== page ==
The purpose of this thesis is to reproduce the prevailing Miesian space of apartment buildings by introducing Adolf Loos’s Raumplan typology, exploring the possibilities to incorporate a dynamic spatial composition and sequence into efficiency-driven space.
Apartments, although varying vastly in forms, facades, and units, share a common space arrangement method: a single corridor that connects several units and a vertical stack of similar floor plates. It not only creates an unignorable gap between the urban context and the living unit, but also fails to provide an inspiring and enjoyable living experience. In the mid-20th century, several mid-rise apartments designed by Mies formed this prevailing apartment typology. During the same period, Adolf Loos’s Raumplan explored various possibilities in spatial connectivity and continuity, yet it has been never incorporated into the apartment space. The design experiments with the possibility of bringing the Raumplan typology into a typical Mies typology, thus providing not only circulatory and cost efficiency, but also the sensation and perception of spatial connectivity.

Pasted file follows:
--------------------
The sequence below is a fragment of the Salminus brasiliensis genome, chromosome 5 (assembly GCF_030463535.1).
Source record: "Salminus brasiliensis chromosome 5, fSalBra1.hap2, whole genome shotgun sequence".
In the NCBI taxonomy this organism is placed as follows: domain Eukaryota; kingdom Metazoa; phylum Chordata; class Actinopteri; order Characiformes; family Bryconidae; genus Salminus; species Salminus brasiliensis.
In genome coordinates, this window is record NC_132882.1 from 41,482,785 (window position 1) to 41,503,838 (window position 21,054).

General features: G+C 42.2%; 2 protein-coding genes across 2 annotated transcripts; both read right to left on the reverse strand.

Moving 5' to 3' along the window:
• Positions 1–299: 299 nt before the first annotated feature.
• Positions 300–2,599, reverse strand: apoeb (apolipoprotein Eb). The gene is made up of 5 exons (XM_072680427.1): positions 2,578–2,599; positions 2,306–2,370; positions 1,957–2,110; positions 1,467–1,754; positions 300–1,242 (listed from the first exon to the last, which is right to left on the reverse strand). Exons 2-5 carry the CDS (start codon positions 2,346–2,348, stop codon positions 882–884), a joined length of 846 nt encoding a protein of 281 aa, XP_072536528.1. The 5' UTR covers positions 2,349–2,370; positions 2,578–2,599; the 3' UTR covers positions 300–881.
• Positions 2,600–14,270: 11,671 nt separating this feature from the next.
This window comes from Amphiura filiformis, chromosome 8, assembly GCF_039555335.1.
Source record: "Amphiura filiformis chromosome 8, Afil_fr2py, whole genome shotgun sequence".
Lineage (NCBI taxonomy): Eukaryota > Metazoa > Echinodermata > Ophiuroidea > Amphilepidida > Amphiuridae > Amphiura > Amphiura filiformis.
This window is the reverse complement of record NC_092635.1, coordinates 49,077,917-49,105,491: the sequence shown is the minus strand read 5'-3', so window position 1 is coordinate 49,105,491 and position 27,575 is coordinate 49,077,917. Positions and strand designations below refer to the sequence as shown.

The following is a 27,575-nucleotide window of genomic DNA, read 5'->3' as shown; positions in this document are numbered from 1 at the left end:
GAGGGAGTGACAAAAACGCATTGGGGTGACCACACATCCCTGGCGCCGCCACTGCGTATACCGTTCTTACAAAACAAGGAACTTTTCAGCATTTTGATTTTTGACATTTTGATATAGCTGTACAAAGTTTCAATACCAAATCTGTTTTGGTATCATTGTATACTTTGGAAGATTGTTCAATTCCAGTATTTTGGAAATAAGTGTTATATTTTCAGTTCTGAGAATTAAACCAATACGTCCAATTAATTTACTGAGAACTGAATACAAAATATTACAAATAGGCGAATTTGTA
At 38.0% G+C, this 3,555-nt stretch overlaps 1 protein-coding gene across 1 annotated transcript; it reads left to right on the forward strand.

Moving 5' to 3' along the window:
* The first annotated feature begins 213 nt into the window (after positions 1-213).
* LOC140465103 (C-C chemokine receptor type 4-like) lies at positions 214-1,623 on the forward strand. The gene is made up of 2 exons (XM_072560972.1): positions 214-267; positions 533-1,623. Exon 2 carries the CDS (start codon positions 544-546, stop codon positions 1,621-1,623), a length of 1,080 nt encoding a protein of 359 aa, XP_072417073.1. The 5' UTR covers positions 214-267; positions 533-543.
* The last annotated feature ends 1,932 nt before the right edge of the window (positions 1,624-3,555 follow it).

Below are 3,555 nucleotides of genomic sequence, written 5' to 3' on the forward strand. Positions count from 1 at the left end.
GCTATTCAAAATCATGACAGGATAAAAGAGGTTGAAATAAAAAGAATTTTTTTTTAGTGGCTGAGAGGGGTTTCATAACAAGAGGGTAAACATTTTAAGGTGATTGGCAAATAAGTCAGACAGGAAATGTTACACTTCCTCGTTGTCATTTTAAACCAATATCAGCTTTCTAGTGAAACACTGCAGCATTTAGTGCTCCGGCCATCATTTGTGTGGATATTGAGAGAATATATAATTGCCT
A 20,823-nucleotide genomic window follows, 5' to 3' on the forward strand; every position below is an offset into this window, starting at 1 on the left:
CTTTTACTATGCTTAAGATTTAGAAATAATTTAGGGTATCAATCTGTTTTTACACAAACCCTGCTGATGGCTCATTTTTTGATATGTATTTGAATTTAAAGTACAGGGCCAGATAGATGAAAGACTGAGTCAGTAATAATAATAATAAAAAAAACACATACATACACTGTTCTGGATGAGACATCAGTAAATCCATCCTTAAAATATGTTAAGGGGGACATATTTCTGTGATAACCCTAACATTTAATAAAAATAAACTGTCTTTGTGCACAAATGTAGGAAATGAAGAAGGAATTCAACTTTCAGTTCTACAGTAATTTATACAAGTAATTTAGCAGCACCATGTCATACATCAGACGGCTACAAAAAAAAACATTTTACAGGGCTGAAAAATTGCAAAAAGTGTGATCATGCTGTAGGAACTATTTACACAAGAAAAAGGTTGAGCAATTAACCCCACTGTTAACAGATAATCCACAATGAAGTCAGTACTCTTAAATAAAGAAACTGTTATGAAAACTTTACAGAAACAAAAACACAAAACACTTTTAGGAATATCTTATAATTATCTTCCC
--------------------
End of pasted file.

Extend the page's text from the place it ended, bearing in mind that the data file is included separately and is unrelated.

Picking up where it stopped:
With the unique spatial experience provided by the new typology, a new model of intergenerational student housing can be invented and supported. Student housing is the most complex residential type, which requires a mix of different programs and spaces. Since continued professional activity can greatly improve the life satisfaction of aging faculties, by incorporating retired faculties into this model, students could benefit from after-school programs or consulting while the aging faculties could be involved in the life of work, teaching, research, and professional activity.